Danish submarine creator arrested over missing reporter

Cheryl Sanders
August 13, 2017

"We call on Danish authorities to employ all efforts and resources to carry out an exhaustive inquiry into Kim Wall's fate and whereabouts", CPJ Europe and Central Asia Program Coordinator Nina Ognianova said.

The reporter's partner raised the alarm in the early hours of Friday when she did not return from what was supposed to be a short journey on the vessel.

The submarine was Madsen's third attempt at building such a structure and was the largest privately built submarine in the world at the time of its launch.

He told Denmark's TV2 channel there had been a problem with a ballast tank and that it only took 30 seconds for the sub to sink.

Peter Madsen is being investigated over the disappearance of journalist Kim Wall who was on the £154,000 UC3 Nautilus submarine shortly before it was wrecked. "But I guess that was pretty good, because I otherwise still would have been down there".


Madsen, an entrepreneur known as an artist, submarine builder and aerospace engineer, went before a judge on Saturday behind closed doors for preliminary questioning.

Copenhagen's Deputy Police Inspector Jens Moller Jensen says investigators are looking for witnesses who may have seen the woman after the time Madsen reported she disembarked. "They were the only two on board [on Thursday]".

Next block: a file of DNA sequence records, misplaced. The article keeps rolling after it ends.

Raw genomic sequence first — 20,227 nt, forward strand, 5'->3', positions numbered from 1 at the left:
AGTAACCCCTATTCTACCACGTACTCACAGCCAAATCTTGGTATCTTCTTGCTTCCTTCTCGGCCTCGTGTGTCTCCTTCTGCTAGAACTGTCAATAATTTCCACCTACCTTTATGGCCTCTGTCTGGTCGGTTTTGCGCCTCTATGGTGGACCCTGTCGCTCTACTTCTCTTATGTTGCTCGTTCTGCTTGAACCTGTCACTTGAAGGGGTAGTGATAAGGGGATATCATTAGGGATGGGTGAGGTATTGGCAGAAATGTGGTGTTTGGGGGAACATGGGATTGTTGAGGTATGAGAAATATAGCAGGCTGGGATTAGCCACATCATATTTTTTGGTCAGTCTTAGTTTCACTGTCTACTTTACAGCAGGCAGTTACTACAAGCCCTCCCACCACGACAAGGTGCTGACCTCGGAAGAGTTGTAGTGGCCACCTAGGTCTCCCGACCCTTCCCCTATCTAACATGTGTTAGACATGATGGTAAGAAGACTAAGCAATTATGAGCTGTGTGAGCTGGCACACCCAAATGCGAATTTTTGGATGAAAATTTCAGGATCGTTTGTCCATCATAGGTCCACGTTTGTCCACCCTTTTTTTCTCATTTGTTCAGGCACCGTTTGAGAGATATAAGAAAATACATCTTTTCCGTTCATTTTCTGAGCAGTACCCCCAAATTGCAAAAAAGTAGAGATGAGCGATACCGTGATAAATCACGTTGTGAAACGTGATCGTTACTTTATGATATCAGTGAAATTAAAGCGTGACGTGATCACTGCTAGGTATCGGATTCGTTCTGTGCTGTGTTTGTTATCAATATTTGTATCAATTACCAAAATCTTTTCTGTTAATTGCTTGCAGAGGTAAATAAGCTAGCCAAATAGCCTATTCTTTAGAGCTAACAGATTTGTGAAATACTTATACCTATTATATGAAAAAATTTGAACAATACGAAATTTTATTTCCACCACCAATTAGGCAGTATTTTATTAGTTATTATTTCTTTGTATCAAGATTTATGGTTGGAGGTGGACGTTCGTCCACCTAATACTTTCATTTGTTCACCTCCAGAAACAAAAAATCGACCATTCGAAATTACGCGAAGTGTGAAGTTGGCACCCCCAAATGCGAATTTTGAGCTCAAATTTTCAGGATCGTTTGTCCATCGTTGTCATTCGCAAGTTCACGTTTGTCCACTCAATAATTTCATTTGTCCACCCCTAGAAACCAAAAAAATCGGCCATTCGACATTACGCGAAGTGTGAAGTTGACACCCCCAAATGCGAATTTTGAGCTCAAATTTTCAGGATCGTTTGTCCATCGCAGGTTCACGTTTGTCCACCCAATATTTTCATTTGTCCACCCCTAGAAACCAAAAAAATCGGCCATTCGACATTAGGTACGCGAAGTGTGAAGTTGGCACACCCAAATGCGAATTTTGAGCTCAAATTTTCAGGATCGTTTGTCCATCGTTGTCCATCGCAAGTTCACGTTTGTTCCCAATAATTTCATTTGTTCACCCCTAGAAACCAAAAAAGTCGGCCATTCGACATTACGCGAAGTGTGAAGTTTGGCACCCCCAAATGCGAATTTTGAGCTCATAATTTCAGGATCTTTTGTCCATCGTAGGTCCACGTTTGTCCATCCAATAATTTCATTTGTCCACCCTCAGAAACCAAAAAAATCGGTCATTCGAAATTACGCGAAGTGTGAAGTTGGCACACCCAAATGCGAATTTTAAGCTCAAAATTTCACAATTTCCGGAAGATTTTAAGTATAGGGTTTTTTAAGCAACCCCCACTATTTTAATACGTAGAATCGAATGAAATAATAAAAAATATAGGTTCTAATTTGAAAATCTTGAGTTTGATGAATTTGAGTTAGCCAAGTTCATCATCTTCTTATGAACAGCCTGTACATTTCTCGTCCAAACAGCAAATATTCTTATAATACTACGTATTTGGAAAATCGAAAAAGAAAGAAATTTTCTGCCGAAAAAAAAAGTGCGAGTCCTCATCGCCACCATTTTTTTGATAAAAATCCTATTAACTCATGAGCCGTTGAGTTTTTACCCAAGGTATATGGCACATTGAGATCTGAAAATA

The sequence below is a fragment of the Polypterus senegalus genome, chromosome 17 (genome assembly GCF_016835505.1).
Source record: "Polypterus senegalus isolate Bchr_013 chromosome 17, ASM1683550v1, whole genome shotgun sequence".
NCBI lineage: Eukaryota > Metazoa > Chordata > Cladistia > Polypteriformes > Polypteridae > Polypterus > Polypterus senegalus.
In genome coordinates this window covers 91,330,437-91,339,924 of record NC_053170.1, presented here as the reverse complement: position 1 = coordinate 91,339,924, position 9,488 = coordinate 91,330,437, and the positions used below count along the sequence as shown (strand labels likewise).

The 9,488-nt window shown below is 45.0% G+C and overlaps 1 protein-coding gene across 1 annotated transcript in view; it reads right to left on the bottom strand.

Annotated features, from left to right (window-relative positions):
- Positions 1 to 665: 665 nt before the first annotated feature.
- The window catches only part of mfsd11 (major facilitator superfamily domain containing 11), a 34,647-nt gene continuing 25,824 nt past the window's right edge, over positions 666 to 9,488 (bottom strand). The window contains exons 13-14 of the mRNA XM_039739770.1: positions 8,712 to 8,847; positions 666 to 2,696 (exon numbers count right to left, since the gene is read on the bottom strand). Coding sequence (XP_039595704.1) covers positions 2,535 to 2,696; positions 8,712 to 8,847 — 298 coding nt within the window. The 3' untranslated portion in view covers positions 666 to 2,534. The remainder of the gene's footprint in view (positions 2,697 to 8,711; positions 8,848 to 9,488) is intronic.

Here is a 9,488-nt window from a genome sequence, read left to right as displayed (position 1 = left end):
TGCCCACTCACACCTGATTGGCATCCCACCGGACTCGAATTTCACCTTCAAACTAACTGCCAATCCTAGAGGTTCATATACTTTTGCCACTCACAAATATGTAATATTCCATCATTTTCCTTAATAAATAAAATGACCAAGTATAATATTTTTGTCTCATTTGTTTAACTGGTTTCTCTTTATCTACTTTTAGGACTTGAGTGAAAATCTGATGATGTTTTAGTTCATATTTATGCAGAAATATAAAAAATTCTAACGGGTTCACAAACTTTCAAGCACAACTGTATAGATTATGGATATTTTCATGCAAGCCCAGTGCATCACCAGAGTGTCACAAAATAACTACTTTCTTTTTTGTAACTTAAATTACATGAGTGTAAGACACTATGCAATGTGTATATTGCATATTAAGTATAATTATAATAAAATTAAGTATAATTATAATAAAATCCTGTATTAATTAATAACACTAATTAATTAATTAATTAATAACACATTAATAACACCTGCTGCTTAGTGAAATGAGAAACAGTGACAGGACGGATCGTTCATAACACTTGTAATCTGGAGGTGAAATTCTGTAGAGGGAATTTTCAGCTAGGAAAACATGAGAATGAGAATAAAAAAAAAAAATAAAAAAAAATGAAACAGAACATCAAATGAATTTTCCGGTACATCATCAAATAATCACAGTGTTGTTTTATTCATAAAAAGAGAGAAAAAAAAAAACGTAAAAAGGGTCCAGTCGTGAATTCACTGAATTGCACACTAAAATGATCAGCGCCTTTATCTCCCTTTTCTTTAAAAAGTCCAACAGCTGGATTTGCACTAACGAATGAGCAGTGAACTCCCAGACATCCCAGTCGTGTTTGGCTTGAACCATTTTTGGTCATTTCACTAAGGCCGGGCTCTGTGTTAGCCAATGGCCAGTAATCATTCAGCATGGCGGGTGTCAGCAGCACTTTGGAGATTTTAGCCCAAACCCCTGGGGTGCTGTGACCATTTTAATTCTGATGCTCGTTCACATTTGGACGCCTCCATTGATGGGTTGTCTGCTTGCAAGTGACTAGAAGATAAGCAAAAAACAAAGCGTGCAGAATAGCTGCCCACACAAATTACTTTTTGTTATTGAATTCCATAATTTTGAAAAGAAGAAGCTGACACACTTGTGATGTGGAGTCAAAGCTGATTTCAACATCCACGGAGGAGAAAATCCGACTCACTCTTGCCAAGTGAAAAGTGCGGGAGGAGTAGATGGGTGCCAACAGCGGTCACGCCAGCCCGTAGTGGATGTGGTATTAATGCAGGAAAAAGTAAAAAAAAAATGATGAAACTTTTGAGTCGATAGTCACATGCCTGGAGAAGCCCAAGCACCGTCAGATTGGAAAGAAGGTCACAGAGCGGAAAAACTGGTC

Peter Madsen, 46, denies wrongdoing, saying he had dropped the woman off in Copenhagen before the sinking. She also was not identified by name.

Police said the submerged submarine was lying in just over 2m of water, but divers had not been able to enter it safely.

Madsen describes himself as an "inventrepaneur" on the website for his Copenhagen-based company. "I design and manufacture non-commercial extreme machines, employing teams of volunteering engineers and technicians to challenge the ordinary".


Ms Wall had been writing about Madsen for a story and is believed to have set sail with him from Refshale Island at 7pm on Thursday. Eventually a lighthouse in Koge Bay, about 30 kilometers (19 miles) south of Copenhagen, spotted the craft at 10:30 a.m. on Friday.

"A radio contact was established for the boat, which, according to the owner, was heading towards the harbour", police said.

"So far it hasn't been possible to see what there is inside the submarine", it said.

'He then climbed down inside the submarine and there was then some kind of air flow coming up and the submarine started to sink, ' Isbak told The Associated Press.


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